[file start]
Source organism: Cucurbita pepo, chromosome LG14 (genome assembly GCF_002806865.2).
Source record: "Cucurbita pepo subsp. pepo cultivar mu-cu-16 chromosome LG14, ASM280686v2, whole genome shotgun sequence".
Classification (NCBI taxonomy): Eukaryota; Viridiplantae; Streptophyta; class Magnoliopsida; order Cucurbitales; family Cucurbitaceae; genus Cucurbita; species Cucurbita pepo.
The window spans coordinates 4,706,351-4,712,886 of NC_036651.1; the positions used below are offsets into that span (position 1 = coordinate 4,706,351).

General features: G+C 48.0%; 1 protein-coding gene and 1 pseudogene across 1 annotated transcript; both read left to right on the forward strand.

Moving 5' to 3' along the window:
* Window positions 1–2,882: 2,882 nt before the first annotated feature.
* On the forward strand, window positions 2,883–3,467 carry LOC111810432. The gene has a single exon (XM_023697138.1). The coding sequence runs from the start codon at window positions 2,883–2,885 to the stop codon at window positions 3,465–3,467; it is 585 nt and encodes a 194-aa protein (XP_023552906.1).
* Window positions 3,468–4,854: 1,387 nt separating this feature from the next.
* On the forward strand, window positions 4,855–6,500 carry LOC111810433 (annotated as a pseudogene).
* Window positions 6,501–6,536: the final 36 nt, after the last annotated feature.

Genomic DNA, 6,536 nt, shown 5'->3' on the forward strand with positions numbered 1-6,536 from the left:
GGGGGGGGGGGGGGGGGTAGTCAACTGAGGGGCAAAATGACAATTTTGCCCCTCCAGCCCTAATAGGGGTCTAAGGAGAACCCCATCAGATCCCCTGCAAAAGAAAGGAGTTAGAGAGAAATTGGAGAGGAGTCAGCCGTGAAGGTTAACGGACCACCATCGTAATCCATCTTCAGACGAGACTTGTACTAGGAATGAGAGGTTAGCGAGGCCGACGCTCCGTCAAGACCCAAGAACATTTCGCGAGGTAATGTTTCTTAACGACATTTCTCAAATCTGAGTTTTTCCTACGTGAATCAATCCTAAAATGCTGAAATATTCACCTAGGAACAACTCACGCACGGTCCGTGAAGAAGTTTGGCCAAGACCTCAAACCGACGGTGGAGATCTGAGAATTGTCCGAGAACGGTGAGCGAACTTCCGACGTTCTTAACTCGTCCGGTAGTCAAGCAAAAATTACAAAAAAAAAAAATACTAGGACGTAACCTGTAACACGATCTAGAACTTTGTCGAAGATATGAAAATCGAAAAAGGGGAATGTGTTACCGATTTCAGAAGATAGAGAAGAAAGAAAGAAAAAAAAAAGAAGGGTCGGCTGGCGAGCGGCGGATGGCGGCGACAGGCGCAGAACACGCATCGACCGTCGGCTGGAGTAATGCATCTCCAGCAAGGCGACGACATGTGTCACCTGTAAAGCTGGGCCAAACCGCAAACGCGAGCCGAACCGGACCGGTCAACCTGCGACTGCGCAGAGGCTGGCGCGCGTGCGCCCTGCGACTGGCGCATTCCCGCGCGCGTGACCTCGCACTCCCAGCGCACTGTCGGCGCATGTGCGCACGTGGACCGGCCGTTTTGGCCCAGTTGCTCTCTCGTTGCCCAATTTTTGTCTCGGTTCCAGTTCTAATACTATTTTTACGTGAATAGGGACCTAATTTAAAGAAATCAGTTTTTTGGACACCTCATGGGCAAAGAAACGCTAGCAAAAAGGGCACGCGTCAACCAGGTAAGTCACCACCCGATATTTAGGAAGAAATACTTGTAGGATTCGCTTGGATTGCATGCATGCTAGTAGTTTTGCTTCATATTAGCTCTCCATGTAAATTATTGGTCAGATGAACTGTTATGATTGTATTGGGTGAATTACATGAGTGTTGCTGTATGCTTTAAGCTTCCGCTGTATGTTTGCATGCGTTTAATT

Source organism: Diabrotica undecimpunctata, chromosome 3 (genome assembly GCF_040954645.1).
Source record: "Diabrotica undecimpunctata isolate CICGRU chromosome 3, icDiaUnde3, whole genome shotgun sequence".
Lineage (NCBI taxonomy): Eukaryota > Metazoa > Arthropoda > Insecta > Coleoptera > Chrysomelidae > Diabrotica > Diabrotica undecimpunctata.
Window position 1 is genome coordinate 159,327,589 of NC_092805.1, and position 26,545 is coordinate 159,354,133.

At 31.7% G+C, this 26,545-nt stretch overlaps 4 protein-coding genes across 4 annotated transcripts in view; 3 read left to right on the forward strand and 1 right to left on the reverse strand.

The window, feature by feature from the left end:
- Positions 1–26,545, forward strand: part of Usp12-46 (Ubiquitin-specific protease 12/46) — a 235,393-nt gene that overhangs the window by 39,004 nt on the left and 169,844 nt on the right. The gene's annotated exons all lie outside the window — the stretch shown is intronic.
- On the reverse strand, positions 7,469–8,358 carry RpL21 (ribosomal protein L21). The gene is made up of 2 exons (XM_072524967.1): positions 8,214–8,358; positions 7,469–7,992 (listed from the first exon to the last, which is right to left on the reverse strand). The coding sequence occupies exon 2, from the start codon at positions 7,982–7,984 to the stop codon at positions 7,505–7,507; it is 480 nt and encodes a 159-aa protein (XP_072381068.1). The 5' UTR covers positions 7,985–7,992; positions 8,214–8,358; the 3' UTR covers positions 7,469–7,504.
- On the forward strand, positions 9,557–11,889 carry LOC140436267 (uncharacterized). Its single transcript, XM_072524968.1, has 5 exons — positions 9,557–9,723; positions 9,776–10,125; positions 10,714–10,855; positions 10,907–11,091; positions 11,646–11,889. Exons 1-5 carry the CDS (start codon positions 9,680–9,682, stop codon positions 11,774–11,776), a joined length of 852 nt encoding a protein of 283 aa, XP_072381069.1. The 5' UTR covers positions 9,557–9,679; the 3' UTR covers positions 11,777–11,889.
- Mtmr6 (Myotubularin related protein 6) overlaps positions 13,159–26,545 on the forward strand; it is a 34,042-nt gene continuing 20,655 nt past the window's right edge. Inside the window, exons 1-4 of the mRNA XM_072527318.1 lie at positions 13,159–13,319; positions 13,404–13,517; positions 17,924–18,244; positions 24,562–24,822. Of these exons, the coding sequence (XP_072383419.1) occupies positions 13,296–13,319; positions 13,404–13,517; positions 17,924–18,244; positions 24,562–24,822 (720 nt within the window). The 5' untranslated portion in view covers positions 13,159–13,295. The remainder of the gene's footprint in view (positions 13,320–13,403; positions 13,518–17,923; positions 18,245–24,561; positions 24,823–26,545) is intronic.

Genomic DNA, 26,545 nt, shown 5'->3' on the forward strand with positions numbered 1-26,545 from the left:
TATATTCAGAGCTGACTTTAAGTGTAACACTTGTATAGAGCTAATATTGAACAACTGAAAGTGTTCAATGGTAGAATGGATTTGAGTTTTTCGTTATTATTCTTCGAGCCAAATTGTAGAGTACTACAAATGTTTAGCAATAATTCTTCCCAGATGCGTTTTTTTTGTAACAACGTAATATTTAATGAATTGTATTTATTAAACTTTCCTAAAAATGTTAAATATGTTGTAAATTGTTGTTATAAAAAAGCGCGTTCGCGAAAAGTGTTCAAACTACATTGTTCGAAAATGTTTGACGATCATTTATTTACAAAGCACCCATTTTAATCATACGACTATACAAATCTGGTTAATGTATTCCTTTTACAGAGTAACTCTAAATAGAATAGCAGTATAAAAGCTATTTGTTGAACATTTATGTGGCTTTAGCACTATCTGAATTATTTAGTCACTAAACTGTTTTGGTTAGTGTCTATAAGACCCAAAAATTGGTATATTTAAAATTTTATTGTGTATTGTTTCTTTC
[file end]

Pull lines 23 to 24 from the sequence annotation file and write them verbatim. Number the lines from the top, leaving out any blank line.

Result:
- Mtmr6 (Myotubularin related protein 6) overlaps positions 13,159–26,545 on the forward strand; it is a 34,042-nt gene continuing 20,655 nt past the window's right edge. Inside the window, exons 1-4 of the mRNA XM_072527318.1 lie at positions 13,159–13,319; positions 13,404–13,517; positions 17,924–18,244; positions 24,562–24,822. Of these exons, the coding sequence (XP_072383419.1) occupies positions 13,296–13,319; positions 13,404–13,517; positions 17,924–18,244; positions 24,562–24,822 (720 nt within the window). The 5' untranslated portion in view covers positions 13,159–13,295. The remainder of the gene's footprint in view (positions 13,320–13,403; positions 13,518–17,923; positions 18,245–24,561; positions 24,823–26,545) is intronic.

Genomic DNA, 26,545 nt, shown 5'->3' on the forward strand with positions numbered 1-26,545 from the left: